Monday, March 26, 2007

Day 3 in Lagos - February 2007

Bob and I went into the office in the morning but them left at lunch to do some shopping. basically we wanted to get an idea of what we could by here in Lagos (food, electronics) and the cost of such items. The first place we went was the new mall called The Palms. In the mall there is a movie theater, a grocery store, a Walmart type store (everything from electronics to furniture to dishes), a cell phone store (Celtel) plus about 12+ other stores. There is a food court and a few restaurants.

In the Walmart type store called Game, we found that electronics are a little more expensive than in the states but we can purchase the items (TV) right when we get to Lagos as opposed to waiting for the items to arrive three months later in our sea shipment. We will be shopping for a TV, a DVD player, a microwave, a few UPSs and transformers (convert 110V to 220V).

We went into the grocery store and found that we can get chicken breasts, minced chicken or beef and pork. It is packaged very similarly to that in the US but it does not look quite as good, the presentation anyway! Many of the vegetables in the store are very expensive because they are imported. A head of iceburg lettuce is about $11. A small container of strawberries is about $6. Large potatoes are about $10/lb. Frozen vegetables are significantly more expensive and canned vegetables are 3-4 time the price in the US. We do not plan to pack too many canned vegetables because we are hoping that our steward or cook can get fresh vegetables at the market for much less money than in the store.

For lunch we went into one of the larger restaurants. It was and italian restaurant but I don't recall the name. This is the first time we really noticed the number of times the power had gone out in an hour and a half. We noticed the power outages here because there was rather loud music playing in the background that would suddenly stop as the lights went out... and then everything would start back up as if nothing happened. The place was very modern and the service was very slow, which I hear is common at most restaurants in Nigeria.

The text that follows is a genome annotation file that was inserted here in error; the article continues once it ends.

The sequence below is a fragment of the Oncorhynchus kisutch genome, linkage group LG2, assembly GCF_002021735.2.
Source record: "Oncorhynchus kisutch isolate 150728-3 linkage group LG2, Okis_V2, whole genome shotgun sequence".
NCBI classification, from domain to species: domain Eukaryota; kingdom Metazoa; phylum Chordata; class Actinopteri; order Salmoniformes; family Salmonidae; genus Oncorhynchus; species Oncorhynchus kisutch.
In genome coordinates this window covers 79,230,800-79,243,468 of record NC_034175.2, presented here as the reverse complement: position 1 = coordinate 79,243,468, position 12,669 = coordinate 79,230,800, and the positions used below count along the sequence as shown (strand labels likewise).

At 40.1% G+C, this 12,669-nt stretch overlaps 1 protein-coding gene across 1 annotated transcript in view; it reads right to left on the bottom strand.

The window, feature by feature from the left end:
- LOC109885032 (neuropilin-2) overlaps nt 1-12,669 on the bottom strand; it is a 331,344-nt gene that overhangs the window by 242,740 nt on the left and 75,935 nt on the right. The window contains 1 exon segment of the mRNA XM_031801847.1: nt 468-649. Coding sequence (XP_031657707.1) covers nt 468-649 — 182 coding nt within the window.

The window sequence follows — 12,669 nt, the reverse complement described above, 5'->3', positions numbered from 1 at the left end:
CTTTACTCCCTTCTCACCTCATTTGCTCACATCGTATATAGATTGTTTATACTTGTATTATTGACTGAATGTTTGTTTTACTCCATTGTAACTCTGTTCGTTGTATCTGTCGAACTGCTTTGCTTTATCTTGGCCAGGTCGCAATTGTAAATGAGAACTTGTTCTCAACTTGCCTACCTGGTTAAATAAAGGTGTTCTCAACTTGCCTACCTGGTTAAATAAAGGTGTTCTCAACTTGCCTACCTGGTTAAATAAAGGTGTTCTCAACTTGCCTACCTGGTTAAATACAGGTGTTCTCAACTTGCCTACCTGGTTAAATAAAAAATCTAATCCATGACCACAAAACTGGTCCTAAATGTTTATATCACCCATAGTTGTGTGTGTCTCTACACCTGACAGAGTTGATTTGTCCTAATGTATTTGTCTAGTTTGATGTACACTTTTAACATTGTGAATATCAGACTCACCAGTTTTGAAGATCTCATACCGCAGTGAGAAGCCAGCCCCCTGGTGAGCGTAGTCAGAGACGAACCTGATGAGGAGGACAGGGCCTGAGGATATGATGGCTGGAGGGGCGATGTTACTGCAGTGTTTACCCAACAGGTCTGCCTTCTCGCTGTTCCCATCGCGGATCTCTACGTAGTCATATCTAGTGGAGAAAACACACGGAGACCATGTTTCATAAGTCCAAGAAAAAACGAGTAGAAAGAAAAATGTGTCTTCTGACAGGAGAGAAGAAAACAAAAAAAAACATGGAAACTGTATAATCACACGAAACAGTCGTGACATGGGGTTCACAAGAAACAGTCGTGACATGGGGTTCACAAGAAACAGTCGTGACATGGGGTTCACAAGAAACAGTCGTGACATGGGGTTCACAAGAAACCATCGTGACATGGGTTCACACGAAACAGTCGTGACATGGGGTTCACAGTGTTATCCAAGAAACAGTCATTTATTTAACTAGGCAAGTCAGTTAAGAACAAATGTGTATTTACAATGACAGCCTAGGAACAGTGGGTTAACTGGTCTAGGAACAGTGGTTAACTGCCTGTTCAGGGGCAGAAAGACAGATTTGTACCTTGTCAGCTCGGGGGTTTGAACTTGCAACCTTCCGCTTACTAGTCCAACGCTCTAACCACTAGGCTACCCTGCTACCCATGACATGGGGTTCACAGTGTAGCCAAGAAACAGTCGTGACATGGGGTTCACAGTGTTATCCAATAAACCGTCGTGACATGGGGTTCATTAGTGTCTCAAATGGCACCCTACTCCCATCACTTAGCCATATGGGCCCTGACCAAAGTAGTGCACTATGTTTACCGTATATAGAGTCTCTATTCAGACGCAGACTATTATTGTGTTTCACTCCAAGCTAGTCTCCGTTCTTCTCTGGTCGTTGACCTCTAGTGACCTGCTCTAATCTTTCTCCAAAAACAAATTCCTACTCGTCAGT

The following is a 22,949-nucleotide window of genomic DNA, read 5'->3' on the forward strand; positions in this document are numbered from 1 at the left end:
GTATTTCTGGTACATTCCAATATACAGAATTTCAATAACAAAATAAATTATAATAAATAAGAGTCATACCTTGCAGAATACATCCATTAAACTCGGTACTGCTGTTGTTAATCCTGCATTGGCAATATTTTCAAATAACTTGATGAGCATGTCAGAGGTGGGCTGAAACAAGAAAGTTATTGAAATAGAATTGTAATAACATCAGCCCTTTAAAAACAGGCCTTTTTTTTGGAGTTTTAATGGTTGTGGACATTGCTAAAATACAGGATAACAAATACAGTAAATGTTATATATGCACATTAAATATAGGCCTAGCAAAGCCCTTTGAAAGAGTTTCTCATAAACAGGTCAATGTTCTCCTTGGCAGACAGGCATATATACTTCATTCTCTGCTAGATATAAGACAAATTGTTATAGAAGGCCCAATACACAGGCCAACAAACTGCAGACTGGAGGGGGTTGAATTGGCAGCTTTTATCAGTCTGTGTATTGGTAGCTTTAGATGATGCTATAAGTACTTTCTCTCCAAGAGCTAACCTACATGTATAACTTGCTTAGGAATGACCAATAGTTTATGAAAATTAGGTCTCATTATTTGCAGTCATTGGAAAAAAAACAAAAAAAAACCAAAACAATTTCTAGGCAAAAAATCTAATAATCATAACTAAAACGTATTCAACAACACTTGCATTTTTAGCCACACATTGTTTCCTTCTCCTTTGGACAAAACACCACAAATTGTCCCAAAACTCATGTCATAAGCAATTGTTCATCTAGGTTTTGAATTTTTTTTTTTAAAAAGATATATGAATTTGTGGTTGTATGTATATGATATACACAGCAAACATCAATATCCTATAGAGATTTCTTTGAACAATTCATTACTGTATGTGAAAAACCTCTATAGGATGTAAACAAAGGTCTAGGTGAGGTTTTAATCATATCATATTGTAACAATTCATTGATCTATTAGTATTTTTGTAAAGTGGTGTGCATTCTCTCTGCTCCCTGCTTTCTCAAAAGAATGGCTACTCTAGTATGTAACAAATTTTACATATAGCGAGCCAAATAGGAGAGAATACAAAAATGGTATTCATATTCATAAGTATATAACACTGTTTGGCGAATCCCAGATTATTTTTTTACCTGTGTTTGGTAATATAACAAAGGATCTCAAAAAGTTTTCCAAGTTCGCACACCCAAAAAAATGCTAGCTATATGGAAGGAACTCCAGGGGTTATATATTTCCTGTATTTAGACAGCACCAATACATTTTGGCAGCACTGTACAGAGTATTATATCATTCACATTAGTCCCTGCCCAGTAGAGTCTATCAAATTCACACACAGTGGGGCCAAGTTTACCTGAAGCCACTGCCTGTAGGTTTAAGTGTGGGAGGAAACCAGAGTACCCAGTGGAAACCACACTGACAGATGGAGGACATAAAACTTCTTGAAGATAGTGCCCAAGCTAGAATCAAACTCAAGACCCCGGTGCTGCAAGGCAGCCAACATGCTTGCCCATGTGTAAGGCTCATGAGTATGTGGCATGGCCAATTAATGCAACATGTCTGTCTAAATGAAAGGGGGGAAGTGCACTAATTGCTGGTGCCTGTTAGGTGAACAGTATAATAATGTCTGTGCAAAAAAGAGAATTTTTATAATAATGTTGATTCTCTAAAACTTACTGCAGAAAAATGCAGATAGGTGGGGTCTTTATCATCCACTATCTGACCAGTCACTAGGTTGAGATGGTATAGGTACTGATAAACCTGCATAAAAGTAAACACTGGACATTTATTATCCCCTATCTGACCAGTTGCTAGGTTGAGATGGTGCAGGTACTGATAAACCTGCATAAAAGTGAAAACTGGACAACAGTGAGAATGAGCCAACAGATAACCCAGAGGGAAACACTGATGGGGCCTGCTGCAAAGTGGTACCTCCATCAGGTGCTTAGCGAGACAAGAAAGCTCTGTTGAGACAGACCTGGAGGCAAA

Here are some links with more info on the Palms, the new mall in Lagos.

After lunch we went to Lekki Market a market that is mostly visited by expats or tourists. There is some food, meat and vegetables, sold there but the majority of booths contain various crafts. There are tons of beads made in many different West Africa countries. I bought some wedding beads for a very close girlfriend who had recently gotten married. Congrats againg Mr. adn Mrs. Tran! I also bought some glass beads, made in Ghana I believe, for my mom and for some other dear friends that threw a going away part for Bob and I (I will write something about that soon). Thanks to Leslie, Lucy, Shelly and Yvonne! I also bought some wood carvings, carvings out of various densities/hardness of wood as gifts for another very close girlfriend Marcia and my nephews, Jake and Brody. I was a bad friend and failed to get something for Heather another very close friend... I owe her big! ; )

Lekki Market

Wedding Beads

On our last night in Lagos, we ate dinner at a co-workers apartment/flat in the complex that we will likely live in. They have a cook who is from Benin, the country just west of Nigeria and he is trained in French cooking. That night we had indian food which was prepared from a cook book and it was excellent. The flavor, the presentation and the chocolate mousse dessert was yummy! I think we got the most important tip of all that night... bring chocolate (chips and baking) in our luggage as it is not easy to find here. That tip may just save our lives!

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